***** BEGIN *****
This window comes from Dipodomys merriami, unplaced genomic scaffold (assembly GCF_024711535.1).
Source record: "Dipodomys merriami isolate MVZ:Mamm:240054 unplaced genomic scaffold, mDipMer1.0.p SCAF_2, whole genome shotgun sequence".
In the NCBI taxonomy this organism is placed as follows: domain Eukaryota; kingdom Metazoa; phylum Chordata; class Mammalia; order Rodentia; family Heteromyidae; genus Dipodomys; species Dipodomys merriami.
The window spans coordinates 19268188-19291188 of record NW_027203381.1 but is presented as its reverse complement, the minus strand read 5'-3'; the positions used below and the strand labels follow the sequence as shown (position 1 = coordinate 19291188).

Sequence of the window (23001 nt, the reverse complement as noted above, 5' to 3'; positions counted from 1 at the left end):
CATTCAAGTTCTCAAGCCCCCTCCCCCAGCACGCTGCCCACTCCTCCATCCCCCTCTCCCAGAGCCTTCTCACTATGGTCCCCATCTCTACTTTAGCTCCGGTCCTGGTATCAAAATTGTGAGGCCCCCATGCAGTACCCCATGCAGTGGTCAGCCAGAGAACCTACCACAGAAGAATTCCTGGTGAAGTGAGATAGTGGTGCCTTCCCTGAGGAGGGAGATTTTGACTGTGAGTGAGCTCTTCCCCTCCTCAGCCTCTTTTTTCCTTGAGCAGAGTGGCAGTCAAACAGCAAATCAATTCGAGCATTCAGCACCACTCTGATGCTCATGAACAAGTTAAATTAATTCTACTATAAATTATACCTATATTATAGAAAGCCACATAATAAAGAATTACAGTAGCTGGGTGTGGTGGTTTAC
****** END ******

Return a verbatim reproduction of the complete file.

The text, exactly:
This window comes from Dipodomys merriami, unplaced genomic scaffold (assembly GCF_024711535.1).
Source record: "Dipodomys merriami isolate MVZ:Mamm:240054 unplaced genomic scaffold, mDipMer1.0.p SCAF_2, whole genome shotgun sequence".
In the NCBI taxonomy this organism is placed as follows: domain Eukaryota; kingdom Metazoa; phylum Chordata; class Mammalia; order Rodentia; family Heteromyidae; genus Dipodomys; species Dipodomys merriami.
The window spans coordinates 19268188-19291188 of record NW_027203381.1 but is presented as its reverse complement, the minus strand read 5'-3'; the positions used below and the strand labels follow the sequence as shown (position 1 = coordinate 19291188).

Sequence of the window (23001 nt, the reverse complement as noted above, 5' to 3'; positions counted from 1 at the left end):
CATTCAAGTTCTCAAGCCCCCTCCCCCAGCACGCTGCCCACTCCTCCATCCCCCTCTCCCAGAGCCTTCTCACTATGGTCCCCATCTCTACTTTAGCTCCGGTCCTGGTATCAAAATTGTGAGGCCCCCATGCAGTACCCCATGCAGTGGTCAGCCAGAGAACCTACCACAGAAGAATTCCTGGTGAAGTGAGATAGTGGTGCCTTCCCTGAGGAGGGAGATTTTGACTGTGAGTGAGCTCTTCCCCTCCTCAGCCTCTTTTTTCCTTGAGCAGAGTGGCAGTCAAACAGCAAATCAATTCGAGCATTCAGCACCACTCTGATGCTCATGAACAAGTTAAATTAATTCTACTATAAATTATACCTATATTATAGAAAGCCACATAATAAAGAATTACAGTAGCTGGGTGTGGTGGTTTAC